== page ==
Green bonds: meeting the rising demand for environmental investment goals
Bonds are well-established debt instruments issued to raise funds for projects or to repay existing loans, typically used by corporates or governments. The funds come from investors and this is seen as a safer type of investment compared to equities since they are a form of fixed-income securities.
In order to fund environmental and sustainability initiatives such as projects focused on renewable energy or emission reduction, a new type of bond was developed. Known as ‘green bonds’, these are typically issued by multilateral agencies such as the World Bank, and the International Monetary Fund (IMF).
However, interest offered by green bonds tends to be lower than commercial bonds because issuers usually receive government support and sponsorship. Although yielding lower returns, these bonds are considered less risky than commercial bonds as repayments are underwritten by the issuer, and not dependent on the success of its underlying project.
Green bonds are therefore considered safe, long-term investments and play a defensive role in a portfolio.
The first green bond was issued eight years ago by the World Bank and SEB, a North European financial group. This bond offered investors an opportunity to participate in projects seeking to mitigate climate change and funds raised were used for hydroelectric power plants and ecologically sustainable farms.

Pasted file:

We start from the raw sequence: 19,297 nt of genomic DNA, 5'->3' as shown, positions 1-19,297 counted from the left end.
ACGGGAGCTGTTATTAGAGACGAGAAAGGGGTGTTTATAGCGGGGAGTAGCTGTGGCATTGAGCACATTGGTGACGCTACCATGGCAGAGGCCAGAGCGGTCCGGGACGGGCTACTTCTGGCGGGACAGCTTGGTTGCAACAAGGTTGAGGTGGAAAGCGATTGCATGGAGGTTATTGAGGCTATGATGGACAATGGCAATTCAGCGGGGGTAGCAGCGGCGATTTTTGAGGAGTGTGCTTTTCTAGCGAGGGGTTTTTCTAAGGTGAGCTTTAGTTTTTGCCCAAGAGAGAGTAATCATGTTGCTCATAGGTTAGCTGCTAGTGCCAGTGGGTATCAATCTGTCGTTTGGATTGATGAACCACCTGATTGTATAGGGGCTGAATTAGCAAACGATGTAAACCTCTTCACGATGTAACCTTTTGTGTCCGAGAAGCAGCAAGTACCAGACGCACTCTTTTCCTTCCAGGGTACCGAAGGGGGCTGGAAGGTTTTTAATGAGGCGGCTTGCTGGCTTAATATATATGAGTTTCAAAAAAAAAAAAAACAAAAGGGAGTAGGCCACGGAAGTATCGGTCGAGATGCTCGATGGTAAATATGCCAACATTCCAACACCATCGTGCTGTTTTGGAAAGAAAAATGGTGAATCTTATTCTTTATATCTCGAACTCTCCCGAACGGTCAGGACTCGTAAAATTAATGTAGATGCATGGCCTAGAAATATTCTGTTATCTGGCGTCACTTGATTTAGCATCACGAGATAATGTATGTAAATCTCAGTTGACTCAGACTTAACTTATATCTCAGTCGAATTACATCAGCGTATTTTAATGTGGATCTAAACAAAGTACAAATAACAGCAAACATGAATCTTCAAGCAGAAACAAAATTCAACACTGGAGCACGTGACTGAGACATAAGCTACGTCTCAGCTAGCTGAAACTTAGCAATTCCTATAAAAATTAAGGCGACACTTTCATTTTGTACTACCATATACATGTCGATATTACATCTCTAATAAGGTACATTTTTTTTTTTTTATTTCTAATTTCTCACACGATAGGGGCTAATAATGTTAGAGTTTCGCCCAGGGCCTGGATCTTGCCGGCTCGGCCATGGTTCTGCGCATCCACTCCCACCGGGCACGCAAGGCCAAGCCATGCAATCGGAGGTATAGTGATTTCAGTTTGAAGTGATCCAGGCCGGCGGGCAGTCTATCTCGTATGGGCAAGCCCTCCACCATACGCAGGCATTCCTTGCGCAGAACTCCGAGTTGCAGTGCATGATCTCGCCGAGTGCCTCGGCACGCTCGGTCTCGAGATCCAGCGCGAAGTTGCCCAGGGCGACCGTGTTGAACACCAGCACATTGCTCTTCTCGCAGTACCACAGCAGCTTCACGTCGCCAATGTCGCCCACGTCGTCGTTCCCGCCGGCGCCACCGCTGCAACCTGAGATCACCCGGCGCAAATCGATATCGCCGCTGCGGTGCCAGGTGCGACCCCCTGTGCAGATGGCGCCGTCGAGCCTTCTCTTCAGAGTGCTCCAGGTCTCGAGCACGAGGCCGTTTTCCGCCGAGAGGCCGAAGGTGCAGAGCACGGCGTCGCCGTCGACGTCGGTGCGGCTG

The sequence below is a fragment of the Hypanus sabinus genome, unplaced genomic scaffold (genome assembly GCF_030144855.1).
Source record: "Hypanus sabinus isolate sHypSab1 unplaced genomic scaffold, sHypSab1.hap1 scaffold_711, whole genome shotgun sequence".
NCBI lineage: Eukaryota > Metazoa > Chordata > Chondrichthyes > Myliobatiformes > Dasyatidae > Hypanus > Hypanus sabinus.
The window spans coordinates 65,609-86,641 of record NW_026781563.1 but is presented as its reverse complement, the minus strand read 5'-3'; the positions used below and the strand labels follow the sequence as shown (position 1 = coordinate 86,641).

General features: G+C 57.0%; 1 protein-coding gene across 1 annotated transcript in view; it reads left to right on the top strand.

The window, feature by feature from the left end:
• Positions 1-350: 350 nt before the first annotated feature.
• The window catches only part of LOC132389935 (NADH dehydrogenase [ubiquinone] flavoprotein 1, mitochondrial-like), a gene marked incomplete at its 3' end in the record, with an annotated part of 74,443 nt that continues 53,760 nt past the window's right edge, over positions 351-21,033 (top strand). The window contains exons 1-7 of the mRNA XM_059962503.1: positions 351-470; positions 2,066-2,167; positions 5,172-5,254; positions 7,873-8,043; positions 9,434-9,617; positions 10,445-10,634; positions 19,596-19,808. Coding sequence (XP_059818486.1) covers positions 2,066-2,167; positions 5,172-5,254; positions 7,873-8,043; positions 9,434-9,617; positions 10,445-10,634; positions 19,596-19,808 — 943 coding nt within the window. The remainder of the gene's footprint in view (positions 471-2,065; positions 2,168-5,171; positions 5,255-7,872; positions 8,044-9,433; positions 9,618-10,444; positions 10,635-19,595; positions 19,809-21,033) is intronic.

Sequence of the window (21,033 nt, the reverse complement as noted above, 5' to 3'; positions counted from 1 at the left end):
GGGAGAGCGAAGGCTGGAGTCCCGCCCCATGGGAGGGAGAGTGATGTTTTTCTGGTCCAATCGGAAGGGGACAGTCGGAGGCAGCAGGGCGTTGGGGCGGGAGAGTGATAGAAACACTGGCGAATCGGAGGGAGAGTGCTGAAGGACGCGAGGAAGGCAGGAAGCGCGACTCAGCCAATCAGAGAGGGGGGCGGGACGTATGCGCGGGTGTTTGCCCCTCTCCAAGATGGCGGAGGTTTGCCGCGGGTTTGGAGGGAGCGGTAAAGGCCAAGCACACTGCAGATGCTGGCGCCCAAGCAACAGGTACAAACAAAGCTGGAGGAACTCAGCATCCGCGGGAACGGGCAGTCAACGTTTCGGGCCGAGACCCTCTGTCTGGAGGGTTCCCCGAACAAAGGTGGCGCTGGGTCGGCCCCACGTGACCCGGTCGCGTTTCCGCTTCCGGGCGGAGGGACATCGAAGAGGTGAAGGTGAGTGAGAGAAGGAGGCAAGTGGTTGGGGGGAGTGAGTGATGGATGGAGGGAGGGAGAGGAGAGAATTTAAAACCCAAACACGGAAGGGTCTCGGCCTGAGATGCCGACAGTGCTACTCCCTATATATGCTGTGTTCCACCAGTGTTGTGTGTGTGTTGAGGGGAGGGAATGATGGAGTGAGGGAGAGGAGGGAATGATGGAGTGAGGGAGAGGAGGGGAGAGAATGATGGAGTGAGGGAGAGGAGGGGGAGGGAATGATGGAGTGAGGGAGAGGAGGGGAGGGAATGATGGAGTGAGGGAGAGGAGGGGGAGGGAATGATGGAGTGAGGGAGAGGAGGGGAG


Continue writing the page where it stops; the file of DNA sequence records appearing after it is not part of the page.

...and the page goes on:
Green bonds have grown in popularity as a funding avenue for sustainability projects and associated technologies. New green bonds have been issued around the world to meet the rising demand from institutional investors with environmental investment goals.
The green bond market was valued at US$3 billion (S$4.11 billion) in 2012 and recently, Bloomberg New Energy Finance estimates green bonds issues to hit US$37 billion (S$50.68 billion) this year.
The first Asia Pacific Green Bond, issued by the Export-Import Bank of Korea in 2014, was listed on the Singaporean Stock Exchange (SGX). Proceeds from this bond financed climate friendly projects.
Despite the slowdown in green bond issue in the second quarter of this year, the outlook for these bonds remains bright on the back of an anticipated increase in governmental support. For example, China’s environmental policy is expected to cost 2 trillion yuan (S$452 billion) a year and the Chinese government is likely to obtain funding by issuing green bonds.
Singapore is the favoured destination for green bond issuers from China, Australia and India. Chinese carmaker, Geely, chose Singapore to issue its US$400 million (S$548 million) green bond and Anstock II Ltd and Stockland Trust Management Ltd have also listed their first green bonds on the SGX.
So, if you’re looking to indirectly help save the world, it’s time to call up your broker and get investing in these bonds.